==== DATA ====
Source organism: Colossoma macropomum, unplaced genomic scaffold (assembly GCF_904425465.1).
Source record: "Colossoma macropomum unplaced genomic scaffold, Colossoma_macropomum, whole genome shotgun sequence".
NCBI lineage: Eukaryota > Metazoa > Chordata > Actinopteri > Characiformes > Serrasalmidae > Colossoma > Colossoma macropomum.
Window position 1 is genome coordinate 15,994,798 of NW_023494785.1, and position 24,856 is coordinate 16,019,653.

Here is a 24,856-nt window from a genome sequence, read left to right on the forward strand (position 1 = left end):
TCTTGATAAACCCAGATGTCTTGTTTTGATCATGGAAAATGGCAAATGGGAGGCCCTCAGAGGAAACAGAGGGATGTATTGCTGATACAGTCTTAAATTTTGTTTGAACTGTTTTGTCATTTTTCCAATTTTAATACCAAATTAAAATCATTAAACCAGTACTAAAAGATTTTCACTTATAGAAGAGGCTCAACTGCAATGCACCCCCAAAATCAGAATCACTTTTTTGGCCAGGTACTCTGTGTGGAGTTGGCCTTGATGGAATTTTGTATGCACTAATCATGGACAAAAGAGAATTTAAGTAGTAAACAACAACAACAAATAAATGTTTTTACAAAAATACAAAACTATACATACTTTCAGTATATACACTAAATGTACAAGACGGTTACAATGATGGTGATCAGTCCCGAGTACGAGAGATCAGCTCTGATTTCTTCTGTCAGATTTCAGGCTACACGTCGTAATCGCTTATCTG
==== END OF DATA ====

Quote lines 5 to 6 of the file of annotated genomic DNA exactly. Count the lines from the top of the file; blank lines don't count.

Here is a 24,856-nt window from a genome sequence, read left to right on the forward strand (position 1 = left end):
TCTTGATAAACCCAGATGTCTTGTTTTGATCATGGAAAATGGCAAATGGGAGGCCCTCAGAGGAAACAGAGGGATGTATTGCTGATACAGTCTTAAATTTTGTTTGAACTGTTTTGTCATTTTTCCAATTTTAATACCAAATTAAAATCATTAAACCAGTACTAAAAGATTTTCACTTATAGAAGAGGCTCAACTGCAATGCACCCCCAAAATCAGAATCACTTTTTTGGCCAGGTACTCTGTGTGGAGTTGGCCTTGATGGAATTTTGTATGCACTAATCATGGACAAAAGAGAATTTAAGTAGTAAACAACAACAACAAATAAATGTTTTTACAAAAATACAAAACTATACATACTTTCAGTATATACACTAAATGTACAAGACGGTTACAATGATGGTGATCAGTCCCGAGTACGAGAGATCAGCTCTGATTTCTTCTGTCAGATTTCAGGCTACACGTCGTAATCGCTTATCTG